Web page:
Jokowi-Kalla popularity slumps deeper

Jokowi-Kalla popularity slumps deeper

A survey released by the Jakarta-based Pol-Tracking Institute has shown that public approval of the Joko "Jokowi" Widodo-Jusuf Kalla administration has plunged below 50 per cent just five months after the pair assumed the country's leadership.

Conducted from March 23 to 31, the survey, published on Sunday, found that the public satisfaction rating of the Jokowi-Kalla administration stood at only 44 per cent. While 48.5 per cent of the survey's 1,200 respondents said they were dissatisfied with the government's performance, the remaining 7.5 per cent did not answer or were undecided.

"The level of public dissatisfaction is higher than the satisfaction rating. That should sound the alarms for Jokowi and Kalla to immediately improve the performance of their administration," Pol-Tracking executive director Hanta Yuda said.

The survey - held in 33 of the country's 34 provinces with a margin of error of +/- 2.9 per cent and a confidence level of 95 per cent - also found that the respondents considered the economy to be the new government's worst-performing sector, with only 28.7 per cent satisfied with the government's performance in that sector.

Among the five sectors assessed in the survey - the economy, justice and corruption eradication, security, education and health - only the last two received a public satisfaction rating of above 50 per cent, with health scoring 52.7 per cent and education scoring 51.4 per cent.

"The high level of public dissatisfaction in the economic sector is primarily down to skyrocketing prices of staple foodstuffs, gas and electricity, and the fluctuation of fuel prices in recent months," Hanta said, referring to one of the survey's findings that revealed that 55 per cent of the respondents identified the soaring prices of basic staple needs as the nation's most pressing problem currently.

Jokowi and Kalla were inaugurated as President and Vice President on Oct. 20 after winning last year's presidential election. The pair garnered 53.15 per cent of votes, beating Gerindra Party chief patron Prabowo Subianto and his running mate Hatta Rajasa, who won 46.85 per cent.

Despite his narrow victory, Jokowi failed to secure majority support in the House of Representatives after five political parties supporting Prabowo-Hatta presidential nomination formed a coalition in the legislative body, which resulted in months of infighting between the ruling and opposition coalitions over leadership of the House.

The President has also struggled to exert control over law enforcers, as shown by the recent controversy regarding the nomination as National Police chief of Comr. Gen. Budi Gunawan, a confidant of the chairwoman of the Indonesian Democratic Party of Struggle (PDI-P), Megawati Soekarnoputri, who endorsed Jokowi as the party's presidential candidate.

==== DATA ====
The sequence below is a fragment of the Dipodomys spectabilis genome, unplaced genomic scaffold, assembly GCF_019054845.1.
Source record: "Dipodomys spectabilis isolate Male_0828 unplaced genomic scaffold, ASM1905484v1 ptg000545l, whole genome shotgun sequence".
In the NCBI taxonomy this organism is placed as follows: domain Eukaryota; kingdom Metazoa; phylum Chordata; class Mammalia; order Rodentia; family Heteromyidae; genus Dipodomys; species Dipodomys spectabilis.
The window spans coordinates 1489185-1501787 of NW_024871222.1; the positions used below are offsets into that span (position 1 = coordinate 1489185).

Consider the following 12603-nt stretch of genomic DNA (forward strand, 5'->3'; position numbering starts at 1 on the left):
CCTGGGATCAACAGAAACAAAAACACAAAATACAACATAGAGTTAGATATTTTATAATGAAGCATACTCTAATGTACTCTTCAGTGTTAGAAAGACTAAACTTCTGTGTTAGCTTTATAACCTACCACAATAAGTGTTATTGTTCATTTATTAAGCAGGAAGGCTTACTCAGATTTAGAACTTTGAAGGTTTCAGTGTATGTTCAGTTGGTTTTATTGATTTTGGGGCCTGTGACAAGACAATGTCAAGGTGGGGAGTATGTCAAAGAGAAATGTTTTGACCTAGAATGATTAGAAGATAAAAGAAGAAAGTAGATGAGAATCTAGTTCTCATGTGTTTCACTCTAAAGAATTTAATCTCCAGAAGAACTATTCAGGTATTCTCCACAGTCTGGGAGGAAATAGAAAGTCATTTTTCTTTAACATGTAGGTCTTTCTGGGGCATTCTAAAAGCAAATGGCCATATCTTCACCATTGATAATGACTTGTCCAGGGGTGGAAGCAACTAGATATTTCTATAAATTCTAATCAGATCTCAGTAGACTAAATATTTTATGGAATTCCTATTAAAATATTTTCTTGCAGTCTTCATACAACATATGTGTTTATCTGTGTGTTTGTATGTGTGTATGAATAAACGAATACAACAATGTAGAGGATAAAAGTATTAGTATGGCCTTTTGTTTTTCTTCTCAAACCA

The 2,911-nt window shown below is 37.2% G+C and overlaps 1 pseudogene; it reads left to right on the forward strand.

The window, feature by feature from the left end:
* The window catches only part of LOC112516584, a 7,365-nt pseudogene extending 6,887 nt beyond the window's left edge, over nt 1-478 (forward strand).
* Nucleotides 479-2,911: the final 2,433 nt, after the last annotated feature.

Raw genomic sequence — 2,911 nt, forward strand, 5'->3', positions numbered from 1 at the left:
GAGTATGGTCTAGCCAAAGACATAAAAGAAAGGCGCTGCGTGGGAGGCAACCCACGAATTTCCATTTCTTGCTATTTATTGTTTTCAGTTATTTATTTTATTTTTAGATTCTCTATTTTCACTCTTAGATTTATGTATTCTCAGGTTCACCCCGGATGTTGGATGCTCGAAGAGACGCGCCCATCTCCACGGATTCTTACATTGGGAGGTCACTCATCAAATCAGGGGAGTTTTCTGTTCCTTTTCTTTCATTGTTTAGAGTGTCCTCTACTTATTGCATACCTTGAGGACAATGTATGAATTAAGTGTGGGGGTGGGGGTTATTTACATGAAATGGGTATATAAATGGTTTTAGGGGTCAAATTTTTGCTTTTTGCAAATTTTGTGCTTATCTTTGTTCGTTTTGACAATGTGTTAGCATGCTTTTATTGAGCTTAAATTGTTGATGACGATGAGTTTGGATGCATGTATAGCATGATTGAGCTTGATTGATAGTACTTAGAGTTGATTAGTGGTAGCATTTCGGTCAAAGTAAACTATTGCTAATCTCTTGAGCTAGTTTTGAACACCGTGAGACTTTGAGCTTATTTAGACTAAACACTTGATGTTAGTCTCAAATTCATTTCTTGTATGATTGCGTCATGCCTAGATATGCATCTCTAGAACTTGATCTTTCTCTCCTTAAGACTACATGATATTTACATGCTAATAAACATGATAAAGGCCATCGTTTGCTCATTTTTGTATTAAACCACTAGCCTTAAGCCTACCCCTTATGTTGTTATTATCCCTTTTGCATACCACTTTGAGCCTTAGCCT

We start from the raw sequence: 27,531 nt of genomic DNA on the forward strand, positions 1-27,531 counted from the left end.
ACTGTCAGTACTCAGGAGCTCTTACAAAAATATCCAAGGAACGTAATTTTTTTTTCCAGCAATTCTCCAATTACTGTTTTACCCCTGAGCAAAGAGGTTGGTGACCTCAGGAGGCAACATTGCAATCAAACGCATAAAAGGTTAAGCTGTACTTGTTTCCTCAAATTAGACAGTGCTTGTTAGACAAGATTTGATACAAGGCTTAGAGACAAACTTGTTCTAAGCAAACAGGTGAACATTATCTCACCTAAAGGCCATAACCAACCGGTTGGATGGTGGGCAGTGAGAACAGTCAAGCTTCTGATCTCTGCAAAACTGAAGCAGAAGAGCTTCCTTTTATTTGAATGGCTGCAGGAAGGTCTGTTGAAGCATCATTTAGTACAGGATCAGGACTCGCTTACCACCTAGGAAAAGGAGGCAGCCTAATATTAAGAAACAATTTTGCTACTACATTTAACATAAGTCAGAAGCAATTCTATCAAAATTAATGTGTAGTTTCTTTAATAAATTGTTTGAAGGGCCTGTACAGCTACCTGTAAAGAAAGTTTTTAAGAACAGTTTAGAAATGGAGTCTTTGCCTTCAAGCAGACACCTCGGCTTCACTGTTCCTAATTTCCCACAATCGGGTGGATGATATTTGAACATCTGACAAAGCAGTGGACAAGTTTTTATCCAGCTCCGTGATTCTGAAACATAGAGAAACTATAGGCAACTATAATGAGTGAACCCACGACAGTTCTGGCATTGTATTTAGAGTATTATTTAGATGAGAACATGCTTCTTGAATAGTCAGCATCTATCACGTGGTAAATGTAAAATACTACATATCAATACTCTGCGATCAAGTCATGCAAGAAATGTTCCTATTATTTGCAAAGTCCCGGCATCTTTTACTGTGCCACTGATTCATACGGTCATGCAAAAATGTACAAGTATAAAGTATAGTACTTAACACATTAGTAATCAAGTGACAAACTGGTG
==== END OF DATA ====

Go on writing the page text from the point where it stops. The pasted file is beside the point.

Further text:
The Corruption Eradication Commission (KPK) named Budi a graft suspect shortly after Jokowi announced his nomination in January. The National Police retaliated by naming then KPK commissioner Bambang Widjojanto a suspect in a perjury case. The police later moved against then KPK chairman Abraham Samad, naming him a suspect in a document forgery case.

A survey released earlier this month by Indo Barometer found that the satisfaction rating for the Jokowi-Kalla administration stood at 57.5 per cent.

PDI-P lawmaker Hendrawan Supratikno, who also chairs the party's economic body, said the relatively low public satisfaction in the new administration was to be expected given the limited time it had and the political turbulence that had hampered the government's efforts to consolidate power and resources to implement new policies.

"Five or six months is clearly too short a time for the new government to bring about significant economic improvement," he argued.

"Many people currently feel the burden of fuel price increases. But three years from now, they will start to see the benefits of the reallocation of fuel subsidies to infrastructure development."

Gerindra lawmaker Sufmi Dasco Ahmad, meanwhile, argued that the poor public opinion of the government in the legal sector was due to the months-long standoff between the KPK and the police.

Dasco, however, expressed optimism that the new police chief, Gen. Badrodin Haiti, who was installed by President Jokowi on Friday after receiving unanimous endorsement from the House, would help the government improve its performance in the sector.

"There had been some uncertainties within the police force after months without a definitive leadership. The instalment of the new police chief will encourage officers to focus on their duties, including cracking down on rampant criminal activities, like human trafficking or violent motorcycle thefts committed by begal [muggers]," he said.

More about

Purchase this article for republication.

BRANDINSIDER

SPONSORED

Most Read

Your daily good stuff - AsiaOne stories delivered straight to your inbox
By signing up, you agree to our Privacy policy and Terms and Conditions.